Marcus Strickland

Triumph of the Heavy - Vol. 1 and 2 (SMK005-6)

Triumph of the Heavy - Vol. 1 and 2 Agrandir l'image

Triumph of the Heavy - Vol. 1 and 2

Marcus Strickland

Strick Muzik


MSK 128964




Triumph of the Heavy - Vol. 1 and 2

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CD 16,52 €

4'5 stars on November's Downbeat Magazine

Blame our collective short attention span or a jazz variation of the starmaking machinery that dominates mainstream pop music, but it seems we always have space for just one or two saxophonists in the spotlight. That needs to change, and there’s no better example of why than Marcus Strickland. Even with  high-profile gigs with leaders like Dave Douglas and Roy Haynes, he’s flown a bit under the radar. This double CD—his fourth release on his own label and seventh overall—should serve notice: Marcus Strickland is a major talent as both an instrumentalist and a composer. Divided into studio and live sets, Triumph Of The Heavy is notable for the Strickland’s recording debut on alto—his first horn—and a DIY ethic that finds him writing all but two of the 17 compositions, mixing the audio and designing the artwork. The flyspeck font he chose for his liner notes is one of his few missteps.

The live set, a highly varied 70 minutes recorded at Firehouse 12 in May 2010, showcases the hand-in-glove movement of Strickland’s regular trio: twin brother E.J. on drums and Ben Williams (“our missing triplet”) on bass. Piano-less/sax-led trios will always draw comparisons to Sonny Rollins’, but, although he can go there—an outrageously over-the-top soprano solo on Jaco Pastorius’ “Portrait Of Tracy” is perhaps the closest—playing against that stereotype are the moody, dark-hued “A Memory’s Mourn” and the meaty, rangy “Prime,” with an outstanding solo from Williams. What strikes most here is the trio’s ability to seem drumhead tight yet very loose, and to appear like they are simultaneously telescoping and collapsing genres. On “Surreal,” for example, Williams swings deep while E.J. smashes cymbal sprays and Marcus pulls out soprano lines that reference bop, free-bop and urban-inflected timing.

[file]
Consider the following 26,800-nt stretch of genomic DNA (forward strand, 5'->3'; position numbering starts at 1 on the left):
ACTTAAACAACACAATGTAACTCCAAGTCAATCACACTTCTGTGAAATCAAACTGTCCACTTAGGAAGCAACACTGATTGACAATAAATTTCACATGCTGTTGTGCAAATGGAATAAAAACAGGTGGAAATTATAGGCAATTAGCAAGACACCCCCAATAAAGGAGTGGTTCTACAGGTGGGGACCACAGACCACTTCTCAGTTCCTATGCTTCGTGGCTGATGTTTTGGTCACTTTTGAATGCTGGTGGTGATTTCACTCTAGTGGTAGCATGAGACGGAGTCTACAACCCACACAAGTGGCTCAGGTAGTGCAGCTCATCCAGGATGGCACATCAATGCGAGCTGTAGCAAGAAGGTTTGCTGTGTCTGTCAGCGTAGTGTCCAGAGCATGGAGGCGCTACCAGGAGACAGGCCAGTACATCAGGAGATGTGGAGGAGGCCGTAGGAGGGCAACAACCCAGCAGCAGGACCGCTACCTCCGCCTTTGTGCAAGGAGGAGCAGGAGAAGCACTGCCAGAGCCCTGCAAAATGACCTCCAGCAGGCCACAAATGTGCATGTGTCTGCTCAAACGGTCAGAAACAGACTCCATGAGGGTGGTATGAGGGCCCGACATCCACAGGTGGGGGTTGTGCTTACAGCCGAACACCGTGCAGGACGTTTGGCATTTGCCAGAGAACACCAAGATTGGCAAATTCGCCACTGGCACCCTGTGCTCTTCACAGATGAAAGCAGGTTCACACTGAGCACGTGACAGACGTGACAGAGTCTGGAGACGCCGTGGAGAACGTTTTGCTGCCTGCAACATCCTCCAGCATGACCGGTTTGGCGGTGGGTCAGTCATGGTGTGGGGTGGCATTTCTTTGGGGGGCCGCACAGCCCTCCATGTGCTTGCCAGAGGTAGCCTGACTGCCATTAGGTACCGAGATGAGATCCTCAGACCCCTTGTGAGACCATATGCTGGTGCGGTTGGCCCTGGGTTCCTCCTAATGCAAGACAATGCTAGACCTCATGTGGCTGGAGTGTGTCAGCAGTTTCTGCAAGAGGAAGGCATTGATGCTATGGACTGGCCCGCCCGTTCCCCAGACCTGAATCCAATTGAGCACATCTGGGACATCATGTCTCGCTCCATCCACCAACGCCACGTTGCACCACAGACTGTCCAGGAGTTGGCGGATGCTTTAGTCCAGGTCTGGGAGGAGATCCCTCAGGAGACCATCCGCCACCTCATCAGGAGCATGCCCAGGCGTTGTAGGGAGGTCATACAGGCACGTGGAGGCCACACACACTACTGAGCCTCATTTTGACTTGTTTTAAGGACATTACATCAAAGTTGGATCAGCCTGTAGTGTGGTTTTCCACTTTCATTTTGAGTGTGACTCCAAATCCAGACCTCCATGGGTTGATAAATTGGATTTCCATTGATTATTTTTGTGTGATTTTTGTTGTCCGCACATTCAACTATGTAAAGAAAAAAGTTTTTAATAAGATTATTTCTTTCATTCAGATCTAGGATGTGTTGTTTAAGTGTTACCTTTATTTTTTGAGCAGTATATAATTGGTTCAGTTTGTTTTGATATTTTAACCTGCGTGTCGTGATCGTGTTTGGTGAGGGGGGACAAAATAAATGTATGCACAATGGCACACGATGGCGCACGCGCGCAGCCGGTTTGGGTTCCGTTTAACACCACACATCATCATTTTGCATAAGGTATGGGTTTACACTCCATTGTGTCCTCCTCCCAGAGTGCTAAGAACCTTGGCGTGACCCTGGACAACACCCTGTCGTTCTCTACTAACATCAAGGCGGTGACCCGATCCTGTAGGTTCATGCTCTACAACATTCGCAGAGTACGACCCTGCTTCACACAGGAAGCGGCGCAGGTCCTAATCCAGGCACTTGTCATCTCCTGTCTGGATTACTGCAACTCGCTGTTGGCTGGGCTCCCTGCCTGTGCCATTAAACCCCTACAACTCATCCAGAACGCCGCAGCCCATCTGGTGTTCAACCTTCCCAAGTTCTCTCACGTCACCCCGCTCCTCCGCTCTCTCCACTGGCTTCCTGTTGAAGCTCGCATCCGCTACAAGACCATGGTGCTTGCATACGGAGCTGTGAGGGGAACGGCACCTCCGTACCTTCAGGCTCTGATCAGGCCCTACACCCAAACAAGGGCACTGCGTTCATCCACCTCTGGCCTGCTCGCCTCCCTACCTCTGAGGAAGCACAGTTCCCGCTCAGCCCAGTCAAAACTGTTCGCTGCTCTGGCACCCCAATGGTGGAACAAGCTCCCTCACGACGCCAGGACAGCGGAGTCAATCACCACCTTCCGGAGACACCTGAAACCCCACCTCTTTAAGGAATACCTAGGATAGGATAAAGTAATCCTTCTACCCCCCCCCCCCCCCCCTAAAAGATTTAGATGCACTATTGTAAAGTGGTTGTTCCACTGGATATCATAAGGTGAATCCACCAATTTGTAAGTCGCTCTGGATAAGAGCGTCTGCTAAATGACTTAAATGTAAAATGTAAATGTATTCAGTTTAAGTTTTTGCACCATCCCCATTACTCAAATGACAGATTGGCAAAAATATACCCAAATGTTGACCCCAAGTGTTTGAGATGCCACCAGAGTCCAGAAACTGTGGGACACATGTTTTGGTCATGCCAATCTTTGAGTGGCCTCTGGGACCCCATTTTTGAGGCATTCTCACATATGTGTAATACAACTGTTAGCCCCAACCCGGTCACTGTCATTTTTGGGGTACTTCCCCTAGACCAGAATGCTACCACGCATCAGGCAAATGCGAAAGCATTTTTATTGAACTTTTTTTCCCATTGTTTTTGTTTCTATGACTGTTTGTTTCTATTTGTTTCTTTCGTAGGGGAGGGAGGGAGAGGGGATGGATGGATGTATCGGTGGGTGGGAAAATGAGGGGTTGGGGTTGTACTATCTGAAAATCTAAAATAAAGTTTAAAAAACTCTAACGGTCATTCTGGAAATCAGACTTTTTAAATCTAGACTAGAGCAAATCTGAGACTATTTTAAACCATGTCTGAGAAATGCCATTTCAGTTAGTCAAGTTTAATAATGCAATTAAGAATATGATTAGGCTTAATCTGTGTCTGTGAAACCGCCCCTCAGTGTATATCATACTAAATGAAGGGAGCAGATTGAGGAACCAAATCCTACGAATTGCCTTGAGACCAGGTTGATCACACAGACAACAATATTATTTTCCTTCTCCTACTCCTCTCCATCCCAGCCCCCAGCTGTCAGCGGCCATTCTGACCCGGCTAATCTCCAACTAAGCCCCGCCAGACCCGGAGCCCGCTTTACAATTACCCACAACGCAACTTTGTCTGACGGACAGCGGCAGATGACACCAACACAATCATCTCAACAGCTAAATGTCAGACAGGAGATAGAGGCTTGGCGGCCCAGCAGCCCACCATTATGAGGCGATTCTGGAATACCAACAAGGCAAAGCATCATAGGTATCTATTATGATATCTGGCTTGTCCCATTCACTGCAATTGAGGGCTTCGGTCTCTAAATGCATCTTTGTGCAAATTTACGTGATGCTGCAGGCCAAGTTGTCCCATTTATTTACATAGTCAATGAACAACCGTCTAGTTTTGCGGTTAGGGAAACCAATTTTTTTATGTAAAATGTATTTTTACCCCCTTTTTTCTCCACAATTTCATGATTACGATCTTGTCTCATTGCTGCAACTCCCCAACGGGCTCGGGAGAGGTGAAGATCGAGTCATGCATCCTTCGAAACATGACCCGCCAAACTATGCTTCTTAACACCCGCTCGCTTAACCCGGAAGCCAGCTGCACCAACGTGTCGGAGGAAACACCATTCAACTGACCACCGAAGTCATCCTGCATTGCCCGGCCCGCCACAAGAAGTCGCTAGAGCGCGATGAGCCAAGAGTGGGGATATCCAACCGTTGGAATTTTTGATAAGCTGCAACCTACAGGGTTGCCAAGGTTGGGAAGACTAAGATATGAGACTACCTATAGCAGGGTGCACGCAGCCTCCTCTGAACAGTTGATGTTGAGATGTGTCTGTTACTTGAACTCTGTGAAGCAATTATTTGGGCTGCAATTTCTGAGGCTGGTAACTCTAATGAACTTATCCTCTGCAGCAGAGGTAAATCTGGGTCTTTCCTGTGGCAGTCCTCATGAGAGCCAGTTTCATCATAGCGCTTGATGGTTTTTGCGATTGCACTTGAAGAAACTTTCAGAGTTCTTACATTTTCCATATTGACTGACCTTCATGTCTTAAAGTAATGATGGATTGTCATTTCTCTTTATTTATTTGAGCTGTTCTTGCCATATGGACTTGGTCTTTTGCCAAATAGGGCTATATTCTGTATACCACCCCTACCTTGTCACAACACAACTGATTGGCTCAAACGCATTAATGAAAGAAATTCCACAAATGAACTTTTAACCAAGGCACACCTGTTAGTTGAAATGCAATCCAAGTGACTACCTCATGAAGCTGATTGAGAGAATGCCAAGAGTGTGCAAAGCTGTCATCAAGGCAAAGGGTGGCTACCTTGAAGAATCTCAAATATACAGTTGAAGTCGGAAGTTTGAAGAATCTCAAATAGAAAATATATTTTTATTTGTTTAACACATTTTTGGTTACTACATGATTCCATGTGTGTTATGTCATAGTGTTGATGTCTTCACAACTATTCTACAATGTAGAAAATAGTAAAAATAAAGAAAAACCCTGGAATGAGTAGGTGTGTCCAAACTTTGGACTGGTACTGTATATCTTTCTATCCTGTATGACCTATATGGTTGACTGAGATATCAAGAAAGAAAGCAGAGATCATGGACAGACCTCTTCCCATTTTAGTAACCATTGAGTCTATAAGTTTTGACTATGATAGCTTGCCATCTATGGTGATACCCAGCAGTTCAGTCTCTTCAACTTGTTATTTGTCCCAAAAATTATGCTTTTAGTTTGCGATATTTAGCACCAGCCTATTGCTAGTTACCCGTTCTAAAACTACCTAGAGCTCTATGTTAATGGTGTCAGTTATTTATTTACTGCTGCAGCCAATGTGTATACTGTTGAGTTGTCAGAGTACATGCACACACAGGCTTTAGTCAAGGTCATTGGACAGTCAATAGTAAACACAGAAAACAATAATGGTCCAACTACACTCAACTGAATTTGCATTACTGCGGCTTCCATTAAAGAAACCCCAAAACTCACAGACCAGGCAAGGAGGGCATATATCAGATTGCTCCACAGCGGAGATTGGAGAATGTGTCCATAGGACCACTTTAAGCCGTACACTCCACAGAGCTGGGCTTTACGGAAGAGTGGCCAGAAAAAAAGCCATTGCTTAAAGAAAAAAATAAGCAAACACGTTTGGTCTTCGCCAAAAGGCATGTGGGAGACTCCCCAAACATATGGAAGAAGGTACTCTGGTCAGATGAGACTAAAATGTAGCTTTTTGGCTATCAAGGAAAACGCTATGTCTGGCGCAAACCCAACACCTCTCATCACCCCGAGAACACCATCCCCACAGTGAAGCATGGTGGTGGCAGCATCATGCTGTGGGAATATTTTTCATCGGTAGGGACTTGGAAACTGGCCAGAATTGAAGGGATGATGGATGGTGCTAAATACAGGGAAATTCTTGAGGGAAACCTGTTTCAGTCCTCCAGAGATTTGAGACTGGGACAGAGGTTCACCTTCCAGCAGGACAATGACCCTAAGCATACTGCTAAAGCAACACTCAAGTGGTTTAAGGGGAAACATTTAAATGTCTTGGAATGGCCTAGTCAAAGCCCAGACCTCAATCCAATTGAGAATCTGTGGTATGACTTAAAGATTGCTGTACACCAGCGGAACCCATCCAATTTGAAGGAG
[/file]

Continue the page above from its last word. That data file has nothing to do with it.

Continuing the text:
In the studio eight months later, Strickland adds pianist David Bryant, who introduces himself on the hard-charging “Lilt” as a cross between McCoy Tyner and Jason Moran— very percussive, with some interesting harmonic ideas. Right away, the leader changes things up, serving an unexpected, short ballad as a second course—a delicious tenor and arco bass duet at the center of it. Equally novel, and brief, is “Virgo,”  featuring a chorus of overdubbed clarinets and saxes. Time and again, it’s Strickland’s ability to defy expectations and change his approach that is so winning. The slow, rolling and soulful pace of “Dawn,” with an ideal amount of wide vibrato on the soprano sax is the perfect balance for the bold alto and multiple tempo changes of “A Temptress’ Gait.” —James Hale

Marcus Strickland, soprano saxophone, alto saxophone,tenor saxophone, clarinet
David Bryant, piano (1–10)
BenWilliams, bass
E.J. Strickland, drums

Disc One:

Za Rahula
World Found
A Temptress’ Gait
Bolt Bus Jitter
Set Free

Disc Two:
A Memory’s Mourn
Portrait Of Tracy